- Srinivasan, Sandhya and Mini Sukumar
- Liberalization and HIV in Kerala
- United Nations Research Institute for Social Development (UNRISD), April 2006, 34 pp
Social Policy and Development Programme Paper Number 26. Reproduced with UNRISD's kind permission.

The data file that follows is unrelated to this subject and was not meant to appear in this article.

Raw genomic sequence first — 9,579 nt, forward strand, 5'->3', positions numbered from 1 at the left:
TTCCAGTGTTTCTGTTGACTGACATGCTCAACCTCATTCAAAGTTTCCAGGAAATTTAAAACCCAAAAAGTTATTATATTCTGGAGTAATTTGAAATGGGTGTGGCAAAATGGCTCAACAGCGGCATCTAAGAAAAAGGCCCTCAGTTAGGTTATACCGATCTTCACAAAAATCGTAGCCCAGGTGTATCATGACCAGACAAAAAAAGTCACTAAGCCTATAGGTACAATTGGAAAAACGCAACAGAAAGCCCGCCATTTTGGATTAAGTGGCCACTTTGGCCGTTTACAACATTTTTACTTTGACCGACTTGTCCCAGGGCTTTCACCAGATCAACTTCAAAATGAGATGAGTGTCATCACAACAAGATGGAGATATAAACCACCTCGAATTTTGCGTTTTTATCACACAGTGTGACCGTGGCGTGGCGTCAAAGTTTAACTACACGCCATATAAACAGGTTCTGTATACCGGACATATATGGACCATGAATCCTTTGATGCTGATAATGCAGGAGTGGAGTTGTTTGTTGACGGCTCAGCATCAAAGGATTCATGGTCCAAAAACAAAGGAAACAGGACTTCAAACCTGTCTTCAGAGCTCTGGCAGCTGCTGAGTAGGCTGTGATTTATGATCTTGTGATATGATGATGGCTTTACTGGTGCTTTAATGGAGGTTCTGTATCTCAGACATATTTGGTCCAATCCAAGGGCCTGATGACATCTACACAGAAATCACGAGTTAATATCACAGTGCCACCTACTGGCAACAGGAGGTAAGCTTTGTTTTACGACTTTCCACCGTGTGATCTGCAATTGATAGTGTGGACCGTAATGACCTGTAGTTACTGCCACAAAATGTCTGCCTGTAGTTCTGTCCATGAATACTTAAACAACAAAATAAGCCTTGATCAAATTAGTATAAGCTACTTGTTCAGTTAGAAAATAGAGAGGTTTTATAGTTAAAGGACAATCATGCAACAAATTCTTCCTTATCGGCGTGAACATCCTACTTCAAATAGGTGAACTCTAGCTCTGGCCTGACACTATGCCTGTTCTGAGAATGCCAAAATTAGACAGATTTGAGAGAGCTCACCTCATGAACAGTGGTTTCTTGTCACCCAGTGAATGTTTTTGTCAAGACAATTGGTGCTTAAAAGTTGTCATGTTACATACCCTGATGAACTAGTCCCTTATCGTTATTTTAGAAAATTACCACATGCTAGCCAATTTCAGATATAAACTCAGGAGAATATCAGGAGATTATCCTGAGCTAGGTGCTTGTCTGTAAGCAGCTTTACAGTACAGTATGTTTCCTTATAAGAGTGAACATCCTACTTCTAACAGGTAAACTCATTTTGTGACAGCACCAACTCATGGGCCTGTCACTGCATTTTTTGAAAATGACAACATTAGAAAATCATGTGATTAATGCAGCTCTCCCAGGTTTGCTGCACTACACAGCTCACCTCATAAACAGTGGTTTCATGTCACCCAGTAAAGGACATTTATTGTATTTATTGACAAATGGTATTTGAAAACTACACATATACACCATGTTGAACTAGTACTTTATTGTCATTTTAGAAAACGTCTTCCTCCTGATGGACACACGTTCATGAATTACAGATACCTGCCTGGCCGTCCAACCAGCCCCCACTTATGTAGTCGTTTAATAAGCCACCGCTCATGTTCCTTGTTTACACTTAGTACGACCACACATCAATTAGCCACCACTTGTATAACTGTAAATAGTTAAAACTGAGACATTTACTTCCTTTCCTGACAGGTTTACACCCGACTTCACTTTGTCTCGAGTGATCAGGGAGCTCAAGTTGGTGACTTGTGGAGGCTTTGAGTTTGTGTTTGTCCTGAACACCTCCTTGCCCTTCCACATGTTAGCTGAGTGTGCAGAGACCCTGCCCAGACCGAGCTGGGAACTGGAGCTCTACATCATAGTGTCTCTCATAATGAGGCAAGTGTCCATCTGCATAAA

"The link between poverty and ill health is well established, and the HIV/AIDS epidemic illustrates this connection. Working and living conditions can put people in situations of higher risk for disease and infection. For example, poverty-driven sex work and migration are acknowledged socioeconomic risk factors for HIV (Collins and Rau 2000). Thus, job insecurity can indirectly affect people’s susceptibility to disease, including HIV infection. It is also likely that the availability of food and access to health services influence susceptibility to disease as well as people’s ability to cope with ill health. Without good nutrition and health care, people with HIV succumb to AIDS faster. In this context, the following questions are explored: Has structural adjustment in India, implemented since 1991, increase job insecurity and loss of livelihood in the state of Kerala? Did structural adjustment put some groups at a higher risk of HIV? Did policy decisions reduce people’s access to care, especially through the public health system? If so, what institutional pressures led to these changes, and how were they received? Kerala was chosen as a case study because its excellent health indicators are acknowledged to be at least partly due to the state’s commitment to public services. However, structural adjustment policies (SAPs) have been linked to worsening living conditions and health status, thus structural adjustment will have affected the state. Second, Kerala is a state of migrants, and migration has often been identified as a risk factor for HIV infection (Collins and Rau 2000). The state’s reported low HIV prevalence, despite this risk factor, merited further investigation. The ideas presented in this paper are based on interviews with public health specialists, health activists and government officials1 as well as selected published material."